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I'm currently working on a project. I've been running into a few issues with the e-mail functionality, I've made multiple attempts to fix the issue and the latest seems to have fixed the issue.

For each rewrite I've created a new class to hold the new code this doesn't seem to be the best solution as each time I have to go through the code and track down the references to the class and update them, with each rewrite only the code for the actual sending of the email has changed, function inputs and names have been consistent.

I've looked up versioning but this hasn't been particularly helpful in providing a solution either granted most likely due to my own lack of knowledge on the subject. So here is what I'm looking for basically is to have one instance of the class with multiple versions preferably without all the old code in it to aid in reading but I want access to the old versions so that if a function/feature was there previously and wasn't built into the current version I can see how it was implemented.

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The thing is, any solution without version control is basically going to mimic it, so you might as well just learn it. If you can't understand something about versioning, you could always just ask for help. –  Dennis Meng Jul 20 '12 at 0:20
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4 Answers

up vote 2 down vote accepted

Versioning is exactly what you need here.

Have a look here, which gives you a brief introduction to subversion, one of the most popular versioning systems. You can either set up / use your own private subversion server, or if you project is open source use a number of free providers (such as Google code) who will provide versioning for you.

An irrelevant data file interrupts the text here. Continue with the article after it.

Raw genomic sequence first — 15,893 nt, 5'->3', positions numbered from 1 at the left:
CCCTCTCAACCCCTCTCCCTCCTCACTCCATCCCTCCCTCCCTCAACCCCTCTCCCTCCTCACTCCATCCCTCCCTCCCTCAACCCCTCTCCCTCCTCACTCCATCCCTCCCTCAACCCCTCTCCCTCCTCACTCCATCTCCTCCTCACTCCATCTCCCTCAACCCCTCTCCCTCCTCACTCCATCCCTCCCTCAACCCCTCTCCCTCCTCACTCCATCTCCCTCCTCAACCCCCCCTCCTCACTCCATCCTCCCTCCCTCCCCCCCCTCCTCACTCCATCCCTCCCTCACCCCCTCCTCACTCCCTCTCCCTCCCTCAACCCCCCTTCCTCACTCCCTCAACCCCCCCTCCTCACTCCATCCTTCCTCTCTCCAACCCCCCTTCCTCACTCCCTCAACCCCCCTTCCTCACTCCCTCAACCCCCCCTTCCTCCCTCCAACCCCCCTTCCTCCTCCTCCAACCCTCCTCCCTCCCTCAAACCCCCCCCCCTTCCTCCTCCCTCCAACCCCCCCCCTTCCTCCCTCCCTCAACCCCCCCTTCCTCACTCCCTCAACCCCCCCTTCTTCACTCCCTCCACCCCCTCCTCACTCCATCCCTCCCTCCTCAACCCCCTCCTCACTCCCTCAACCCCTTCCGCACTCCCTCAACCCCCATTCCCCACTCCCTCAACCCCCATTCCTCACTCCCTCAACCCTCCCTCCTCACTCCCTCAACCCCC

Other versioning systems exist other than subversion, such as git, mercurial, etc. - but subversion is arguably the most popular and a good starting point.

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+1 for suggesting subversion. IMO, it is one of the easiest to learn for beginners. –  Sujay Jul 20 '12 at 0:23
After switching away from SVN, I can't imagine ever willingly going back to it .. Hg is my current preference because "it's simple enough for me to use well". (SVN merging is .. a nightmare. "Tree conflicts" anyone? They were the last straw for me.) –  user166390 Jul 20 '12 at 0:38
@Sujay I actually believe Hg is much simpler to learn than SVN. TortoiseHg workbench is simpler/unified than TortoiseSVN and it is a more streamlined flow, IMOHO. After using SVN for a few years, I still don't really understand which way to merge, and why .. on the other hand, I can get someone productive on Hg in half a day. –  user166390 Jul 20 '12 at 0:41
@pst well, i agree! sometimes SVN can be a nightmare...however its mostly a matter of preference, or your project requirement. in my experience i've gotten to use many such version control mechanism and well, all of them have their fair share of advantages/disadvantages :) –  Sujay Jul 20 '12 at 0:44
It's all preference - I picked SVN for this post purely because from a beginner's perspective it's the most widely used and the most supported. Pretty much everyone using something else other than SVN was using it and moved away from it, and to that end I'd say even if the OP does move away from it, having experience with SVN is still a very useful skill to have, and will be for a long time yet. Regardless, the main point in this post is that he needs versioning of some form, whatever system is chosen. –  berry120 Jul 20 '12 at 0:53
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Are you using any IDE? Eclipse/Netbeans store the history of your file updates and you can always compare/replace from history.

Note: This is not a replacement of version control in any way and I would highly recommend that you explore open-source version control solutions. This would help you in the long run

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I'm using Eclipse –  theNewb Jul 23 '12 at 1:06
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Mercurial is the way to go. Seemless merging and integration with java and popular IDE's like Netbeans. You can't go wrong. From the very beginning of my programming experience I learned how to use Mercurial in a day.

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Use version management tool likes as SVN or CVS.

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